Last week, one of my clients asked me why I chose to become a therapist. While I don’t share my story with everyone, there was a look in her eyes that told me she needed to know why I was so committed to helping her. She needed to know that I am more human than I am “expert,” and that beneath all the professional titles, there is a person who understands what she’s going through. So, I told her.
I shared that I had walked in shoes similar to hers many times as a teenager. Shoes branded with words like depression, trauma, self-harm, and suicide. Shoes that felt like they cemented my feet to the floor under the weight of the pressure, rather than helping me walk through life. I told her that I wanted to be the support I needed but never received as a teenager. That I wanted to be someone who encourages others to believe that help is available for them.
I am a therapist. And, beyond that, I am a human who has struggled significantly to get to where I am today. I found myself in a therapist’s office for the first time when I was 15 years old. I was showing up to therapy because I was desperate. Because, quite frankly, I didn’t know how to continue living without it.
I wish I could tell you that my first experience with therapy was wonderful and life-changing. It wasn’t.
Seeking an informed therapist in a small town in the bible belt who won’t tell you to just “pray the pain away,” is like looking for a needle in a haystack. Despite this, I showed up for my appointment that day in what happened to be a church basement (I know, off to a great start). I don’t remember much about the appointment, but I do recall feeling like my worst fears about therapy had been confirmed. I felt unheard, misunderstood, and even more overwhelmed than I had beforehand.
Looking back, I feel so much compassion for the 15-year-old version of myself who was taking all the right steps to receive the help she needed but still struggled to find the care she deserved. It took me five more years of struggling in silence before I mustered up the courage to go back and give therapy another try. Thankfully that time with a therapist who was able to offer the guidance I needed and restore my hope in the therapeutic process.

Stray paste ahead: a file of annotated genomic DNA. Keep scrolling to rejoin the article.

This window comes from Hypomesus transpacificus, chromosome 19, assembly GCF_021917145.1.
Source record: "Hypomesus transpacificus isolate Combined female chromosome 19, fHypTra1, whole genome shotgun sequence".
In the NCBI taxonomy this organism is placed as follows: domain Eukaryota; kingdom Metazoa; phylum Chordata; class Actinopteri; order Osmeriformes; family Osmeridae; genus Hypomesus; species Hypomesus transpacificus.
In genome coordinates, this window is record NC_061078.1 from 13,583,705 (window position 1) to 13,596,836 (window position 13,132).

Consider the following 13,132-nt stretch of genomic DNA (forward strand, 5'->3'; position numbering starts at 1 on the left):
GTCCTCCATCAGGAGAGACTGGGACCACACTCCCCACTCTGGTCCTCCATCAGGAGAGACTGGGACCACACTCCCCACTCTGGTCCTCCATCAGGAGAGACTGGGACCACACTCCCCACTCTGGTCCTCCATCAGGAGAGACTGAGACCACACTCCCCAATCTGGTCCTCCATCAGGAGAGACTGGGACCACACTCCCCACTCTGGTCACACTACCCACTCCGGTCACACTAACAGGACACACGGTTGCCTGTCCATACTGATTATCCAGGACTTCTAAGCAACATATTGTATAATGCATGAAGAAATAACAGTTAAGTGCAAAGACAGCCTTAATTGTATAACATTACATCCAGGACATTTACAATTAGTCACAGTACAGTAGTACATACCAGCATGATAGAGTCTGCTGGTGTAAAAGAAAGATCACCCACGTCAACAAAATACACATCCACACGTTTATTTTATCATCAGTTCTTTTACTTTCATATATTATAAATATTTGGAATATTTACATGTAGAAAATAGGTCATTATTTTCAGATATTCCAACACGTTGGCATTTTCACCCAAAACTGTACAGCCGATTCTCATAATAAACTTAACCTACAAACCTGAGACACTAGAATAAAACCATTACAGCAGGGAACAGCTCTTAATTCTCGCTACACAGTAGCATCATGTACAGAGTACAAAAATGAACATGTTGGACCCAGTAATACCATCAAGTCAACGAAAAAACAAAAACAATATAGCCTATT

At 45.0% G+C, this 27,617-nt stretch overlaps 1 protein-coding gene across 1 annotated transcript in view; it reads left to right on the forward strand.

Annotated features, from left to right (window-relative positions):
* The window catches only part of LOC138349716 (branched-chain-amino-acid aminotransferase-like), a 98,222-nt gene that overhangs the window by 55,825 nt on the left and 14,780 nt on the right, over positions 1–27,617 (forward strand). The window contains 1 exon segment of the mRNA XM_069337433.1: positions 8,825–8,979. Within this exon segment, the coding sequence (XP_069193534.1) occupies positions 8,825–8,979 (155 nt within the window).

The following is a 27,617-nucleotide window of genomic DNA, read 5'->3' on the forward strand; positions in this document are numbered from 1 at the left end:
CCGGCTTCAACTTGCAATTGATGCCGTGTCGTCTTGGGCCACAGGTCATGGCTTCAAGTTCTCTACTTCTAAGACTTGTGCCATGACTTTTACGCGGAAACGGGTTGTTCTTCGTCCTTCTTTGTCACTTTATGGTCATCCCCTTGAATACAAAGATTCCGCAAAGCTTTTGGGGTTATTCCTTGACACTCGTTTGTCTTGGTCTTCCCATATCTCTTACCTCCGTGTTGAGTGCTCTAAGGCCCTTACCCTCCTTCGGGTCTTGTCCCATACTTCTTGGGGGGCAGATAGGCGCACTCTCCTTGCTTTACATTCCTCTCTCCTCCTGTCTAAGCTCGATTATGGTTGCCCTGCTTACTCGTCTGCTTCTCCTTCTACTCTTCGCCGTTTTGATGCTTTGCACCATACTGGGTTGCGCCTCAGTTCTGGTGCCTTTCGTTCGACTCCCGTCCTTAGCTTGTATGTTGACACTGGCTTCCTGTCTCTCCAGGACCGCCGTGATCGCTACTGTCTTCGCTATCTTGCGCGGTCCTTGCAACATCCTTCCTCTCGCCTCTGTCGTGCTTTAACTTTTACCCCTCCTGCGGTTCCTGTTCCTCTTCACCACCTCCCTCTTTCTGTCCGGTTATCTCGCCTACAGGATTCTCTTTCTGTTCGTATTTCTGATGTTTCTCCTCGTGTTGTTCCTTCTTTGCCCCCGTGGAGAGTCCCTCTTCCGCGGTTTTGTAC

One of the first things I ask clients who enter my office today is if they have past experiences with therapy. I do this because 1) I know the my-heart-is-going-to-beat-out-of-my-chest feeling that most people experience during their first-ever therapy session, and 2) I know how difficult it can be to re-enter therapy after having been hurt by a therapist in the past. It is a pain not many people talk about, and I’m here to tell you that if you’ve been hurt by a professional who was supposed to be there to help you, that pain is valid.
I know it can take a while to be ready to try again after experiencing something so devastating, but I believe therapy is still available for you. Below are some things to consider when searching for a therapist:
- Pay attention to demographics such as age, gender, race, sexuality, and culture. Many people feel more comfortable talking to a therapist who they feel can relate to their lived experience (for example, I identify as a white heterosexual female, and so does my therapist).
- Look to see what the therapist’s specialties are and which populations they work with. Some therapists will be a better fit than others based on their qualifications to treat your presenting problem(s).
- Many therapists offer a free “consultation call” to allow you to talk with them before committing to making an appointment. This can be a safe way of seeing if a therapist is a good fit without having to pay or even interact with them face to face.
- Don’t be afraid to ask a therapist how they view and practice therapy, and why they chose to become a therapist in the first place.
I am who I am today—not because of my hurtful experience with therapy—but because of the therapists who followed that experience. The therapists who showed up for me, advocated on my behalf, and encouraged me to believe a kinder narrative for myself. If you’ve been hurt by a therapist or have had a recent split with a therapist, I know how difficult it can be to start over. I hope you will take the time you need to grieve that loss, that disappointment. But I also hope you remember: It’s not the bad experiences that matter most, in the end, it’s the reparative ones. The ones that allow us to grow, change, and love more deeply than we ever thought we were capable of.
You deserve a therapist who fosters that in you. You deserve to try again.
People need other people. You are not weak for wanting or needing support. If you’re seeking professional help, we encourage you to use TWLOHA’s FIND HELP Tool. If you reside outside of the US, please browse our growing International Resources database. You can also text TWLOHA to 741741 to be connected for free, 24/7 to a trained Crisis Text Line counselor. If it’s encouragement or a listening ear that you need, email our team at email@example.com.